Variants of the sequences disclosed and referenced herein are also included. Variants of peptides can include those having one or more conservative amino acid substitutions. As used herein, a “conservative substitution” involves a substitution found in one of the following conservative substitutions groups: Group 1: Alanine (Ala), Glycine (Gly), Serine (Ser), Threonine (Thr); Group 2: Aspartic acid (Asp), Glutamic acid (Glu); Group 3: Asparagine (Asn), Glutamine (Gln); Group 4: Arginine (Arg), Lysine (Lys), Histidine (His); Group 5: Isoleucine (lie), Leucine (Leu), Methionine (Met), Valine (Val); and Group 6: Phenylalanine (Phe), Tyrosine (Tyr), Tryptophan (Trp).

Additionally, amino acids can be grouped into conservative substitution groups by similar function or chemical structure or composition (e.g., acidic, basic, aliphatic, aromatic, sulfur-containing). For example, an aliphatic grouping may include, for purposes of substitution, Gly, Ala, Val, Leu, and lie. Other groups containing amino acids that are considered conservative substitutions for one another include: sulfur-containing: Met and Cysteine (Cys); acidic: Asp, Glu, Asn, and Gln; small aliphatic, nonpolar or slightly polar residues: Ala, Ser, Thr, Pro, and Gly; polar, negatively charged residues and their amides: Asp, Asn, Glu, and Gln; polar, positively charged residues: His, Arg, and Lys; large aliphatic, nonpolar residues: Met, Leu, lie, Val, and Cys; and large aromatic residues: Phe, Tyr, and Trp. Additional information is found in Creighton (1984) Proteins, W.H. Freeman and Company.

Variants of the protein and nucleic acid sequences disclosed or referenced herein also include sequences with at least 70% sequence identity, 80% sequence identity, 85% sequence, 90% sequence identity, 95% sequence identity, 96% sequence identity, 97% sequence identity, 98% sequence identity, or 99% sequence identity to the protein and nucleic acid sequences disclosed or referenced herein and particularly including SEQ ID NOs:1-7.

“% sequence identity” or “% identity” refers to a relationship between two or more sequences, as determined by comparing the sequences. In the art, “identity” also means the degree of sequence relatedness between proteins or nucleic acid sequences as determined by the match between strings of such sequences. “Identity” (often referred to as “similarity”) can be readily calculated by known methods, including those described in: Computational Molecular Biology (Lesk, A. M., ed.) Oxford University Press, N Y (1988); Biocomputing: Informatics and Genome Projects (Smith, D. W., ed.) Academic Press, N Y (1994); Computer Analysis of Sequence Data, Part I (Griffin, A. M., and Griffin, H. G., eds.) Humana Press, N J (1994); Sequence Analysis in Molecular Biology (Von Heijne, G., ed.) Academic Press (1987); and Sequence Analysis Primer (Gribskov, M. and Devereux, J., eds.) Oxford University Press, NY (1992). Preferred methods to determine identity are designed to give the best match between the sequences tested. Methods to determine identity and similarity are codified in publicly available computer programs. Sequence alignments and percent identity calculations may be performed using the Megalign program of the LASERGENE bioinformatics computing suite (DNASTAR, Inc., Madison, Wisconsin). Multiple alignment of the sequences can also be performed using the Clustal method of alignment (Higgins and Sharp CABIOS, 5, 151-153 (1989)) with default parameters (GAP PENALTY=10, GAP LENGTH PENALTY=10). Relevant programs also include the GCG suite of programs (Wisconsin Package Version 9.0, Genetics Computer Group (GCG), Madison, Wisconsin); BLASTP, BLASTN, BLASTX (Altschul, et al., J. Mol. Biol. 215:403-410 (1990)); DNASTAR (DNASTAR, Inc., Madison, Wisconsin); and the FASTA program incorporating the Smith-Waterman algorithm (Pearson, Comput. Methods Genome Res., [Proc. Int. Symp.] (1994), Meeting Date 1992, 111-20. Editor(s): Suhai, Sandor. Publisher: Plenum, New York, N.Y.). Within the context of this disclosure, it will be understood that where sequence analysis software is used for analysis, the results of the analysis are based on the “default values” of the program referenced. As used herein “default values” will mean any set of values or parameters which originally load with the software when first initialized.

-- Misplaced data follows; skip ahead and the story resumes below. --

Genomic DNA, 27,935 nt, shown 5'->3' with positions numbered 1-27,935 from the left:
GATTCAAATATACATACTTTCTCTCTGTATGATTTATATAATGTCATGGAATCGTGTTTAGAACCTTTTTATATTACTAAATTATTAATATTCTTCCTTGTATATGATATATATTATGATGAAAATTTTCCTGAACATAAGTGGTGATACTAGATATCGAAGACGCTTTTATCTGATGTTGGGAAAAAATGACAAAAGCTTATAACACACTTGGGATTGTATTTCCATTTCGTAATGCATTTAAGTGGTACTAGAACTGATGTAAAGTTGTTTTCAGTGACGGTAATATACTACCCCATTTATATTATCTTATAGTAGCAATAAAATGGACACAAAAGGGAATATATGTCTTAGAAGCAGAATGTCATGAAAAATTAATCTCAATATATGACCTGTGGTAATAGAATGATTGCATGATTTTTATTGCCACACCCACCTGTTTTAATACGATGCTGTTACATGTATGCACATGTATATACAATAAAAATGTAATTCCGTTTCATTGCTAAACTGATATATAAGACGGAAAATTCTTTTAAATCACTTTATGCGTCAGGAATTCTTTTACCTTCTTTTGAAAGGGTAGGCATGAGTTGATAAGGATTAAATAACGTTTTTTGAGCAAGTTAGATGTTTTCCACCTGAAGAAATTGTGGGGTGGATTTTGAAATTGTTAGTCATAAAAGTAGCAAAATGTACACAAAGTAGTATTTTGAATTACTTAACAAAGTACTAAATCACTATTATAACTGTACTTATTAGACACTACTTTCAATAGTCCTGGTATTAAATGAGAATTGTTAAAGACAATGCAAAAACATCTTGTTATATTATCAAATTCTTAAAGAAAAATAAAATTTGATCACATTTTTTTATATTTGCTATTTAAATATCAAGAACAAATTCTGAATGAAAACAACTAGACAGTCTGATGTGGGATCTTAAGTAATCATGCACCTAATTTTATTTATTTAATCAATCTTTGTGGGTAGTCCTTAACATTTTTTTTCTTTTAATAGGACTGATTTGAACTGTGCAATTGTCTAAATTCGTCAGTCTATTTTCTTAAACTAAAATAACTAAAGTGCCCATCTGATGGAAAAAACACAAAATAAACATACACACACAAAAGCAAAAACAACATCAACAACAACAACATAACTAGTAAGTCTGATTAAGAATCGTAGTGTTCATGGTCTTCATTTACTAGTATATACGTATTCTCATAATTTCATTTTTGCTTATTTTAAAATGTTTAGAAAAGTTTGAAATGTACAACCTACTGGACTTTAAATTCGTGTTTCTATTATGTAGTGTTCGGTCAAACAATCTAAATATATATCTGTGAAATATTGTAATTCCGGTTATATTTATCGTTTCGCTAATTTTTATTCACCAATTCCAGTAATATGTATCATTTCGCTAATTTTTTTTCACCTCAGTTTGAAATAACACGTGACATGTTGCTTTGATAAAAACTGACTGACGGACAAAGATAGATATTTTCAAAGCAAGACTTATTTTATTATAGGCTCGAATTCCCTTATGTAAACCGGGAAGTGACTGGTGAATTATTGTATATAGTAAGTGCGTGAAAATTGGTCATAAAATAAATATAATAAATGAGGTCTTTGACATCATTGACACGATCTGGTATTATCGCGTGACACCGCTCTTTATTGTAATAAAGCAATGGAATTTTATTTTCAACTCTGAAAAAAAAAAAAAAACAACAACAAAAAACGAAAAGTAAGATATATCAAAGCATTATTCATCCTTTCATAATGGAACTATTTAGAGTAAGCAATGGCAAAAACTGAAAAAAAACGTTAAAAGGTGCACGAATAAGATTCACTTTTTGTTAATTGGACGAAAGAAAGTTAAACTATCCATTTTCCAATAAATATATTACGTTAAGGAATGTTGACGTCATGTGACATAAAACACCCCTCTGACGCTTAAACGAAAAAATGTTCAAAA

Using sequence information provided by public database entries for the biomarkers described herein, expression of the biomarker can be detected and measured using techniques well-known to those of skill in the art. For example, nucleic acid sequences in the sequence databases that correspond to nucleic acids of biomarkers can be used to construct primers and probes for detecting and/or measuring biomarker nucleic acids. These probes can be used in, e.g., Northern or Southern blot hybridization analyses, ribonuclease protection assays, and/or methods that quantitatively amplify specific nucleic acid sequences. As another example, sequences from sequence databases can be used to construct primers for specifically amplifying biomarker sequences in, e.g., amplification-based detection and quantitation methods such as reverse-transcription based polymerase chain reaction (RT-PCR) and PCR. When alterations in gene expression are associated with gene amplification, nucleotide deletions, polymorphisms, post-translational modifications and/or mutations, sequence comparisons in test and reference populations can be made by comparing relative amounts of the examined DNA sequences in the test and reference populations.